Bridging the gap between theoretical and experimentally inferred reorganization energy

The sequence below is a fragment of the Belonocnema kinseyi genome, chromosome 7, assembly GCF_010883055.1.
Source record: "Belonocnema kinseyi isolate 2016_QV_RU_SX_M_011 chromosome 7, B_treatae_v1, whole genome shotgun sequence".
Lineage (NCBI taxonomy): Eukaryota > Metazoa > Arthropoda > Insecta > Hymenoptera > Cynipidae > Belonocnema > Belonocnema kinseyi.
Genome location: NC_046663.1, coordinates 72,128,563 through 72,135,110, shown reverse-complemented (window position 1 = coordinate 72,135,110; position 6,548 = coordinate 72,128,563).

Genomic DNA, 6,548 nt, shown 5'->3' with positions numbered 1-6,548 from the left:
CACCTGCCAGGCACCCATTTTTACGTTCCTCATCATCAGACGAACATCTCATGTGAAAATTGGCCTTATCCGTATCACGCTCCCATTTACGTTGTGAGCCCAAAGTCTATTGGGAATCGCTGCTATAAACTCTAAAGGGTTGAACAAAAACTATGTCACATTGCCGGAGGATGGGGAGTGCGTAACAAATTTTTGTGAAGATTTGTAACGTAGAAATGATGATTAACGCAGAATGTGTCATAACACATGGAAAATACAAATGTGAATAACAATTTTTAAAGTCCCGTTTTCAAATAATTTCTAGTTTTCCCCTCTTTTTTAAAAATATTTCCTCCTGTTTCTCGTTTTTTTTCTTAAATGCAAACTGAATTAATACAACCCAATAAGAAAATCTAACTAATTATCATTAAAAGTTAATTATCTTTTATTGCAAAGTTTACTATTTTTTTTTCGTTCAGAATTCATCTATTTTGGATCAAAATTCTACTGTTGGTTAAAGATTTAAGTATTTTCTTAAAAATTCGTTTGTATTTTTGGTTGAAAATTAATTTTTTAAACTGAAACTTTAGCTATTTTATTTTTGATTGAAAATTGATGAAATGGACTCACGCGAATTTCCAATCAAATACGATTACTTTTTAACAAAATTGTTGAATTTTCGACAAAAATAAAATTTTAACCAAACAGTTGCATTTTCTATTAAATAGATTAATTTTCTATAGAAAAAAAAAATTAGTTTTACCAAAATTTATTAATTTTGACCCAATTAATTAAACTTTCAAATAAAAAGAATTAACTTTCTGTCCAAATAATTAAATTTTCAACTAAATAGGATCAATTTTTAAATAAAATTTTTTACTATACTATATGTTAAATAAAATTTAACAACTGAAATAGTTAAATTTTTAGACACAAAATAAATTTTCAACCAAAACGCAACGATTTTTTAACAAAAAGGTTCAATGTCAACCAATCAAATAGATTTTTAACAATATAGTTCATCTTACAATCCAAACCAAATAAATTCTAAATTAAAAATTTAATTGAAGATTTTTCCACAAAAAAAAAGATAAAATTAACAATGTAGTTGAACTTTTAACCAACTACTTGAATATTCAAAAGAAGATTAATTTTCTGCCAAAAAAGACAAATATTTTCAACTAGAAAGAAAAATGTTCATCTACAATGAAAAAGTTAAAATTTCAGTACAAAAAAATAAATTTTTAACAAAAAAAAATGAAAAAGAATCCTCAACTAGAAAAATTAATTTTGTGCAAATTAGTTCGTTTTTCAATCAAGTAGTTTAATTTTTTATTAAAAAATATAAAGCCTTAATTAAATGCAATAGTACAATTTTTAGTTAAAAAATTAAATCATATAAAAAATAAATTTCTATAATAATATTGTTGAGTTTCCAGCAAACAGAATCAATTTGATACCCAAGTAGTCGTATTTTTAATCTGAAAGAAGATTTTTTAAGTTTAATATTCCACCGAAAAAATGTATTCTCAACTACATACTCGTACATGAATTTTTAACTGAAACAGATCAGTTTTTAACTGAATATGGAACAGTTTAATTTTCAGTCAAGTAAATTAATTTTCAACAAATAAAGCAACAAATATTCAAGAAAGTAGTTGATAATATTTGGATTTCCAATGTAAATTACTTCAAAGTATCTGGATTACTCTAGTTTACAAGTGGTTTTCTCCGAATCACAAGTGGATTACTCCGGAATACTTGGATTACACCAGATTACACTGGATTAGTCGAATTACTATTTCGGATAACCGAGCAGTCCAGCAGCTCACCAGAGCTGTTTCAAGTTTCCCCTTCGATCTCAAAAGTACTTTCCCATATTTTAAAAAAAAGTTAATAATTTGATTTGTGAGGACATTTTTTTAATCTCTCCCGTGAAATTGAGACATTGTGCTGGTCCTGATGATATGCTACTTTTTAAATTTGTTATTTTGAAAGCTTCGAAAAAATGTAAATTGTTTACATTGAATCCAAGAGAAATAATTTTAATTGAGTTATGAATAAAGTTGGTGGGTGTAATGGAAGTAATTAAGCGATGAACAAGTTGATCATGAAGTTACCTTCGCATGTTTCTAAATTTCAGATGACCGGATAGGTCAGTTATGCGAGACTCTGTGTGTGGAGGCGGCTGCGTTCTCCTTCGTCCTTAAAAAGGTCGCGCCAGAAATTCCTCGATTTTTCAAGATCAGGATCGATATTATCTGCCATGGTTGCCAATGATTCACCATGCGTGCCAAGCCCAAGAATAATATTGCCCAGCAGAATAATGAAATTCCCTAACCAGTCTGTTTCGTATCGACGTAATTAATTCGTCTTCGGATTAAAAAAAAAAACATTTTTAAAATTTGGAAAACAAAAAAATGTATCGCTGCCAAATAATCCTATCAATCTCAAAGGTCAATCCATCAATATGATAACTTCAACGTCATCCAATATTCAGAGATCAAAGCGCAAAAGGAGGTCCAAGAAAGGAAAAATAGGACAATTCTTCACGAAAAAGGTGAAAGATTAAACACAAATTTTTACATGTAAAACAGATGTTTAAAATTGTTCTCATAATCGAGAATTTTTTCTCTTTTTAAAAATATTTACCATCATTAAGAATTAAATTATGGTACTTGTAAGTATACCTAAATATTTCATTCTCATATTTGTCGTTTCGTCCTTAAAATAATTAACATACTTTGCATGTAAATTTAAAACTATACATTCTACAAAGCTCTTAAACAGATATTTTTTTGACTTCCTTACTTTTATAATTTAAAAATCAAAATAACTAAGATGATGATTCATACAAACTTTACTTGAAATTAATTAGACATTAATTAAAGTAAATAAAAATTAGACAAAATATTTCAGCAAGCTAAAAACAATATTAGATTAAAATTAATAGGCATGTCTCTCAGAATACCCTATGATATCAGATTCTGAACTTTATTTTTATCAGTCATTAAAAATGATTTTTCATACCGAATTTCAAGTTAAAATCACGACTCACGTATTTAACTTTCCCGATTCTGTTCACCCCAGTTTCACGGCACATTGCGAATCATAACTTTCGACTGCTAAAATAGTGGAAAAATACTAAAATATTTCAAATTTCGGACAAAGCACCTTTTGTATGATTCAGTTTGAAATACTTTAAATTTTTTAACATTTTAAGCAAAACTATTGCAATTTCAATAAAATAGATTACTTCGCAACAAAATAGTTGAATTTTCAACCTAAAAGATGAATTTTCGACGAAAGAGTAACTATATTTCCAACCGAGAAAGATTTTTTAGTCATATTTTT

Biological electron transfer (ET) reactions are fundamental to the production of energy in all living cells. Efficient, site-selective electron transfer is crucial for effective metabolic processes to sustain life. An accurate description of the electron transfer process through a protein complex is lacking. In particular, with the MADH and amicyanin protein complex, found in the bacteria Paracoccus denitrificans , there is a disagreement between the theoretical prediction and the experimentally inferred reorganization energy. The reorganization energy is a poorly understood yet key element in describing qualitatively electron transfer though a metabolic protein complex. Attempts at better understanding the energetics of the reaction involve adapting Marcus theory, the wildly successful model for simple electron transfer reactions yet problematic for complex systems. Previous work suggest a new model which includes electrostatic in- teractions between the protein complex and surrounding solvent in the reorganization energy. In this theoretical work, we investigate the validity of the new model for ET in the MADH-amicyanin protein pair. The MADH-amicyanin system is chosen in part for its particular use of water in the active site of the reaction. We perform classical molecular dynamic simulations of the solvated protein pair. A set of trajectory steps/frames from the simulations are then ana- lyzed using the combined quantum mechanical and molecular mechanical (QM/MM) scheme to calculate interaction energies. The molecular simulations performed in this investigation further support the importance of the solvent’s role in the ET process. Furthermore, we provide evidence that the discrepancy between the theoretical and the exper- imentally inferred values of the reorganization energy can be minimized by including the protein-solvent interactions in the model.